Article: Reality (celebrity) check: fat, death and the ageing female body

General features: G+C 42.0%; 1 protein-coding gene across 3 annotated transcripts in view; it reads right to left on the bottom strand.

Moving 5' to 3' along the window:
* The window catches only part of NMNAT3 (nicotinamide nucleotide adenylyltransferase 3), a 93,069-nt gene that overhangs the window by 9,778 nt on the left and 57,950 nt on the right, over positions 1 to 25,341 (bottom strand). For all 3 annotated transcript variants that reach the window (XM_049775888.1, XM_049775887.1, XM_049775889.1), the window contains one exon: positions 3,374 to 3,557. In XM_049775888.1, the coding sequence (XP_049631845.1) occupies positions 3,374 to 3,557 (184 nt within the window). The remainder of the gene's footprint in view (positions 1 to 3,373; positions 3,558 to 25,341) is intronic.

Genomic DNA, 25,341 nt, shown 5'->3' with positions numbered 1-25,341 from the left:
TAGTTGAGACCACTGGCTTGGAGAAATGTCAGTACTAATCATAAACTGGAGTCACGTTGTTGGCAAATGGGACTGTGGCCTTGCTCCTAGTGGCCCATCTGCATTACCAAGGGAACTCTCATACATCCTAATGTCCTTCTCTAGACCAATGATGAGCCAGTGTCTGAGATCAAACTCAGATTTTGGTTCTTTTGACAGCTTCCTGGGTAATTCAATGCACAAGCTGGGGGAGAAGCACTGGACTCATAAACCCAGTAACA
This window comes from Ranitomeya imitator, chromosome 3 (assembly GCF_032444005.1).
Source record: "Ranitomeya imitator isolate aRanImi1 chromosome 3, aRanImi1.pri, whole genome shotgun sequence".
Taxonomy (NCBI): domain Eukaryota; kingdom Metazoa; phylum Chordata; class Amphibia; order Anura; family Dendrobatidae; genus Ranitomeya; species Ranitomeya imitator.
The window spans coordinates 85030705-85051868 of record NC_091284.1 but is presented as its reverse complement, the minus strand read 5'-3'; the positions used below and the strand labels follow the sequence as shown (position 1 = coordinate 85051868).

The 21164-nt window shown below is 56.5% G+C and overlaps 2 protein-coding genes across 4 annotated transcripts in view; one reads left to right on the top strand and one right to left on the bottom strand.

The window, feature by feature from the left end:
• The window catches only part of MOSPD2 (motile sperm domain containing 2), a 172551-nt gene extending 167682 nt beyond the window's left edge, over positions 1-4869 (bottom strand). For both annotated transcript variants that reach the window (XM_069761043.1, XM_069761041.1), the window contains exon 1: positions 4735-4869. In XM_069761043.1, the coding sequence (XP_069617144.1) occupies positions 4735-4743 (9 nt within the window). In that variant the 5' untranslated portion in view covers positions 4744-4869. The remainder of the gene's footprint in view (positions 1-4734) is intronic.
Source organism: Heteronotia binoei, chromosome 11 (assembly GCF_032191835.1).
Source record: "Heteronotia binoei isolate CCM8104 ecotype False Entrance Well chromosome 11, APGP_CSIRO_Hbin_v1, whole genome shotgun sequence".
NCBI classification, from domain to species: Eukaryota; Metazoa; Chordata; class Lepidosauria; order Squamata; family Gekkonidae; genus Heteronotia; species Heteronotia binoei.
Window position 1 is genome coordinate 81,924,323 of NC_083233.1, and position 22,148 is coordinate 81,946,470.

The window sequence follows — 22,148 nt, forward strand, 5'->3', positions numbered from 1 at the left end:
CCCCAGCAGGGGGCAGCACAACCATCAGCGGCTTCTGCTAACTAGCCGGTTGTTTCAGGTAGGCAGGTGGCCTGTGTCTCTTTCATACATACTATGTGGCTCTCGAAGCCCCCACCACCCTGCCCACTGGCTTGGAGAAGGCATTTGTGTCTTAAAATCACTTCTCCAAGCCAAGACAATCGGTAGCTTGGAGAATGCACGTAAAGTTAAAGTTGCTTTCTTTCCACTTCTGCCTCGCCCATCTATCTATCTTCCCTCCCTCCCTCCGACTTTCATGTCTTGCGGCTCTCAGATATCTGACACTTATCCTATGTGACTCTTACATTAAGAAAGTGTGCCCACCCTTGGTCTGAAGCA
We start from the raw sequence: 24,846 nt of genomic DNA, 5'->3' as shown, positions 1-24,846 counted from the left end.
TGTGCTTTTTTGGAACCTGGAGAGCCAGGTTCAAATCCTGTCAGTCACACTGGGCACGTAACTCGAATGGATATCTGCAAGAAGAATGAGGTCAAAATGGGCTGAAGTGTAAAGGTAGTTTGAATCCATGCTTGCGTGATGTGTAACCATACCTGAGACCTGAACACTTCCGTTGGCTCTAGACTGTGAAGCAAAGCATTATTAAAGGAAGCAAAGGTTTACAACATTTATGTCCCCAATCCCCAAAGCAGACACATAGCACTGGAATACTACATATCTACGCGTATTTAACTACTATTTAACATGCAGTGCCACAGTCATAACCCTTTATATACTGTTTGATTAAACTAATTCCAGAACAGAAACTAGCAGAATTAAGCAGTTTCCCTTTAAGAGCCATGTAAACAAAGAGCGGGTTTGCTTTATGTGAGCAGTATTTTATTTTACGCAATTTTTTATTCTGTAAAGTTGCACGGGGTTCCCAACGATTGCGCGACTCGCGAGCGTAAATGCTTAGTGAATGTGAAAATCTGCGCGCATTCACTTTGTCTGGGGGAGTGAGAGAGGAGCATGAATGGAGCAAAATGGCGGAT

As the scholarly field of celebrity studies has demonstrated, fame performs a valuable cultural work akin to other social formations such as religion or heroism in that it often polices and makes intelligible divisions between the ordinary and the extraordinary, between the normal and the excessive and even between life and death. Celebrity studies theorists have tended to focus on the film industry and the star system in their reflections on the meanings of fame. And while they have sometimes considered women, they have not always brought gender to the forefront as a critical analytic in the study of celebrity. In this article I seek to add to the conversation on celebrity and gender through the analysis of reality TV celebrity. I examine two case studies provided by one of the longest-running, most-popular and most internationally syndicated reality television programmes, The Biggest Loser (Three-Ball Productions, 2004–present). Through this analysis, I seek to demonstrate that when women who possess reality celebrity are asked to uphold the heavy lifting of mediation and inspiration that celebrity theory has marked as the cultural work of fame, the terms for that fame shift. As demonstrated on The Biggest Loser, reality celebrity appears to offer a new position of liberation and empowerment that is amplified by women's embodiment in what I call utopic infantile celebrity, or the belief that the youthful body confers dividends in opportunity and fame. Utopic infantile celebrity fissures, however, in matters of age and biological motherhood, since its promises of youthful possibility are restricted to those whose large bodies have blocked heteronormative romance and childbirth rather than those who have already experienced it.